Between 2003 and 2007, China burned so much coal that it increased global consumption of the stuff 25 percent. That put so much sulfur into the air that it more or less literally (temporarily) blotted out the sun, masking some of the global warming that otherwise would have occurred during the first decade of the 21st century.
42,000 gallons of Exxon oil spilled into the Yellowstone River in Montana over the weekend. Regulators had warned the company that the pipe wasn't safe. The river's particularly high, which isn't helping clean-up. Atmospheric pollution from China's coal use temporarily masked global warming: sulfur particulates reflected more light back into space, keeping the planet’s temperature from rising too fast. But over time the carbon dioxide released from the coal will push temperatures upwards.
According to federal investigators, Massey Energy -- the folks who brought you the Upper Big Branch coal mine explosion that killed 29 -- has been deliberately misleading inspectors about safety conditions at its mines. That's the Mine Safety and Health Administration's conclusion, based on 84,000 pages of documents and 266 interviews.
Big Coal faces a powerful new enemy in its quest to build new plants: you.
The latest episode in the saga known as Big Coal's Watergate began Tuesday when environmental and citizen groups filed a second notice of intent to sue the two largest mountaintop-removal mining companies in Kentucky.
A 250 mile long coal seam discovered deep in the interior desert of Australia's Northern Territory appears to be the most gigantic coal deposit on planet Earth, and Central Petroleum Limited wants to burn it all. They project it will take them at least a century to go through the entire reserve, or right about until they’ve turned Australia’s notoriously harsh desert into an incomprehensibly lifeless hellscape populated by miners in climate controlled space-suits.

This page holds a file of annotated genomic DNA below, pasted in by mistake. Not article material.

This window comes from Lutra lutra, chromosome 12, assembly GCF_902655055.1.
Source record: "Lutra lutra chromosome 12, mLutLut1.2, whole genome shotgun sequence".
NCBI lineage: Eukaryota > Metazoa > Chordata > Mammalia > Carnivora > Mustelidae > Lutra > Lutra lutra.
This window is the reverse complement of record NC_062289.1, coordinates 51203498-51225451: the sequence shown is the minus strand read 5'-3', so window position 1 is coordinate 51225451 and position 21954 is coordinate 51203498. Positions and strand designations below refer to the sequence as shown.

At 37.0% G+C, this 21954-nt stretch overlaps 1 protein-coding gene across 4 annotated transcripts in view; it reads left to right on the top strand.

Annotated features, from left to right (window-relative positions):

Many power plants have already installed pollution-control technologies that can significantly reduce mercury as well as other pollutants.
The U.S. power sector is biased in favor of the familiar. It's not well-suited to producing the risk-taking and innovation we need in clean electricity
Two nuclear power plants are in the path of the Missouri River floods, but DON'T WORRY EVERYTHING WILL BE FINE, according to the Nuclear Regulatory Commission. A new study verifies that the sea has risen more quickly during the past one hundred years than at any other time in the last millennium, and that climate change is definitely, absolutely, positively, no question to blame for that. Because the Obama administration likes tourist attractions that bring in gazillions of dollars to Arizona's economy, it's not going to let anyone mine for uranium on the 1 million acres of land surrounding the Grand Canyon for the next 20 years. After 20 years … well, hell, it’s only a big hole in the ground.